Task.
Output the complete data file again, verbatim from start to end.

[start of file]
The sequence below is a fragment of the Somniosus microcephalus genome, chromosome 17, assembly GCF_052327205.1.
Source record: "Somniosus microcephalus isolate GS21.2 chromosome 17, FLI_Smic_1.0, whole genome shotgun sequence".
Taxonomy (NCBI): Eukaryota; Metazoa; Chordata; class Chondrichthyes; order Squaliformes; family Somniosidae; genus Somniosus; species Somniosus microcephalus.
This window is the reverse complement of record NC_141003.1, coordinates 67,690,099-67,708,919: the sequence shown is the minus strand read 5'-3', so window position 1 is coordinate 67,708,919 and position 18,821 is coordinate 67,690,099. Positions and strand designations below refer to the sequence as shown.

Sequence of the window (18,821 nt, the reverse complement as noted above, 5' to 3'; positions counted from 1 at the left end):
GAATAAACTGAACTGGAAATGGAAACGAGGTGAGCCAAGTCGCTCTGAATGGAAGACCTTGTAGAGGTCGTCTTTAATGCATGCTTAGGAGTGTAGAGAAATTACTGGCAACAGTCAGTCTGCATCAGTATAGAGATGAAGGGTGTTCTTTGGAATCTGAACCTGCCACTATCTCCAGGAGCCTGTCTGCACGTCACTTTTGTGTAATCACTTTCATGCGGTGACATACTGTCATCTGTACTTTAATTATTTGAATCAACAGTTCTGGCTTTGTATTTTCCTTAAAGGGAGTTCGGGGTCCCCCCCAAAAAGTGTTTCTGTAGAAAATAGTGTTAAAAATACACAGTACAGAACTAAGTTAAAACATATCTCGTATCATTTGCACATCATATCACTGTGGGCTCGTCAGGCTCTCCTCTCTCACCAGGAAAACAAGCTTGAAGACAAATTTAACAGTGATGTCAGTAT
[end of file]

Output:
The sequence below is a fragment of the Somniosus microcephalus genome, chromosome 17, assembly GCF_052327205.1.
Source record: "Somniosus microcephalus isolate GS21.2 chromosome 17, FLI_Smic_1.0, whole genome shotgun sequence".
Taxonomy (NCBI): Eukaryota; Metazoa; Chordata; class Chondrichthyes; order Squaliformes; family Somniosidae; genus Somniosus; species Somniosus microcephalus.
This window is the reverse complement of record NC_141003.1, coordinates 67,690,099-67,708,919: the sequence shown is the minus strand read 5'-3', so window position 1 is coordinate 67,708,919 and position 18,821 is coordinate 67,690,099. Positions and strand designations below refer to the sequence as shown.

Sequence of the window (18,821 nt, the reverse complement as noted above, 5' to 3'; positions counted from 1 at the left end):
GAATAAACTGAACTGGAAATGGAAACGAGGTGAGCCAAGTCGCTCTGAATGGAAGACCTTGTAGAGGTCGTCTTTAATGCATGCTTAGGAGTGTAGAGAAATTACTGGCAACAGTCAGTCTGCATCAGTATAGAGATGAAGGGTGTTCTTTGGAATCTGAACCTGCCACTATCTCCAGGAGCCTGTCTGCACGTCACTTTTGTGTAATCACTTTCATGCGGTGACATACTGTCATCTGTACTTTAATTATTTGAATCAACAGTTCTGGCTTTGTATTTTCCTTAAAGGGAGTTCGGGGTCCCCCCCAAAAAGTGTTTCTGTAGAAAATAGTGTTAAAAATACACAGTACAGAACTAAGTTAAAACATATCTCGTATCATTTGCACATCATATCACTGTGGGCTCGTCAGGCTCTCCTCTCTCACCAGGAAAACAAGCTTGAAGACAAATTTAACAGTGATGTCAGTAT